Chicago-Kent College of Law Welcomes Visitors during Open House Chicago 2015

CK-Exterior-2626s01b_1000pxChicago-Kent College of Law is one of more than 200 locations in the city offering behind-the-scenes access to the public Saturday, October 17 and Sunday, October 18 from 9 a.m. until 5 p.m. during Open House Chicago 2015, presented by the Chicago Architecture Foundation. Visitors are invited to tour the law school’s state-of-the-art Bruce M. Kohen Courtroom and the 10th floor I.J. Berkson Reserve Reading Room with breathtaking views of the city’s West Side. Learn more about Open House Chicago here.

Bruce M. Kohen Courtroom
Chicago-Kent’s newest courtroom, named for acclaimed litigator and former Illinois Trial Lawyers Association president Bruce Kohen ’79, opened in 2013 to accommodate the law school’s growing trial advocacy program. The 738-square-foot courtroom, designed by architect Thomas Roszak, a 1989 graduate of the College of Architecture at Illinois Tech, includes a six-seat jury bench and a 12-seat gallery. Students can hone their oral advocacy skills while using the latest in courtroom presentation technology. The Kohen Courtroom is outfitted with two 90-inch television monitors and a Crestron system for controlling the lights and audiovisual system, which features three built-in document cameras and four display monitors—one each on the judge’s bench, plaintiff and defense tables and the witness stand. Visual display is available via computers, the four display monitors and the TV monitors. The sound system can play audio from computers, cable TV or from the courtroom’s three built-in microphones.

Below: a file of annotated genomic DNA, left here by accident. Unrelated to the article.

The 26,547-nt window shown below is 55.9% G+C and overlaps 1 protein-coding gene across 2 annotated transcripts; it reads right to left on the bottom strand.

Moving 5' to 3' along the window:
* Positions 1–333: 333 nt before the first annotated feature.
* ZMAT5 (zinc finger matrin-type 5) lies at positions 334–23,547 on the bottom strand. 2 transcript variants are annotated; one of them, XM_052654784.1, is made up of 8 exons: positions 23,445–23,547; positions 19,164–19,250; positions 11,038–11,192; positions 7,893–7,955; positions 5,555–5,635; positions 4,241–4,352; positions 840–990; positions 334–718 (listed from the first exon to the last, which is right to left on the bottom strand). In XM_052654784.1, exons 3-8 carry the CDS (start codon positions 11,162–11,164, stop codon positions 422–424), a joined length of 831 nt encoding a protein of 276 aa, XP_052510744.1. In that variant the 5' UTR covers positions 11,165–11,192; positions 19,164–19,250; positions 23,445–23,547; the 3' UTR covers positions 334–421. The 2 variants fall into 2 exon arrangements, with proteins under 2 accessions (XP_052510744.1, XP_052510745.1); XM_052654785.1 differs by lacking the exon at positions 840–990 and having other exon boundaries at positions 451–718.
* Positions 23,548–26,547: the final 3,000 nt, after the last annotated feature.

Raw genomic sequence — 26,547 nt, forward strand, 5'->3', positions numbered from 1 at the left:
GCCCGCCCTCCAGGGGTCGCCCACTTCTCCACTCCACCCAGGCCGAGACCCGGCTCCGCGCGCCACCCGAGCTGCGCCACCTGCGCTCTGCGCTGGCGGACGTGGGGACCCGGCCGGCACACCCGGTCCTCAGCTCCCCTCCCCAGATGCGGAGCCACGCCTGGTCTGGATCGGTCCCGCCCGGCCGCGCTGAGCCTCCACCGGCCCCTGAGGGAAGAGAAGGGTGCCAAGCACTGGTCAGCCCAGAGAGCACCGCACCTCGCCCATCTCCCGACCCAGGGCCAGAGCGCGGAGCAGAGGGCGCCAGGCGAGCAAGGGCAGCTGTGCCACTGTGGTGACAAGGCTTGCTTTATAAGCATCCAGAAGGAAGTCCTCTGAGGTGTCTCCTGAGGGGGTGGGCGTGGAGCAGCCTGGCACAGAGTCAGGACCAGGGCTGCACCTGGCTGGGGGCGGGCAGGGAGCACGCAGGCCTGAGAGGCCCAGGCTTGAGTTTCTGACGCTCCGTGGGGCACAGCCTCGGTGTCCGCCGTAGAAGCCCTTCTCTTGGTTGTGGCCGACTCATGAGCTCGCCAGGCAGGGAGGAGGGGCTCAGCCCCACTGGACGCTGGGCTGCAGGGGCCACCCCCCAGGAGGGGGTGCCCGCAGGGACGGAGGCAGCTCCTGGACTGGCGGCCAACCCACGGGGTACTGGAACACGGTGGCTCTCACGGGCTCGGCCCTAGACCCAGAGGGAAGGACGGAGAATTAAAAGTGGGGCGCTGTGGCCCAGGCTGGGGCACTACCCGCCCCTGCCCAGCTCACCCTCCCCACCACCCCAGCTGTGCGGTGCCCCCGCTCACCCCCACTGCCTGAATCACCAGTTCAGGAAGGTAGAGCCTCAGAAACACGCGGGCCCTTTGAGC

I.J. Berkson Reserve Reading Room
The library’s 10th floor reading room — named for distinguished Chicago attorney I.J. Berkson, a 1918 graduate of Chicago-Kent — is a favorite study spot for many students. Inspired by traditional reading rooms of the nineteenth century, the Berkson Reading Room is flanked by 14-foot cherry wood bookcases holding the law school’s reserve collection and career guides. Look up and you’ll see the library’s lamella-vaulted ceiling with a distinctive diamond-shaped pattern formed by crisscrossing support beams that rise to 36 feet at the highest point. Our interior architects at the firm of Powell/Kleinschmidt worked with Italian design company Tecno to create the wide study tables with built-in reading lamps that provide gentle illumination. Floor-to-ceiling windows cover the north side of the library, offering views of the city’s West Side.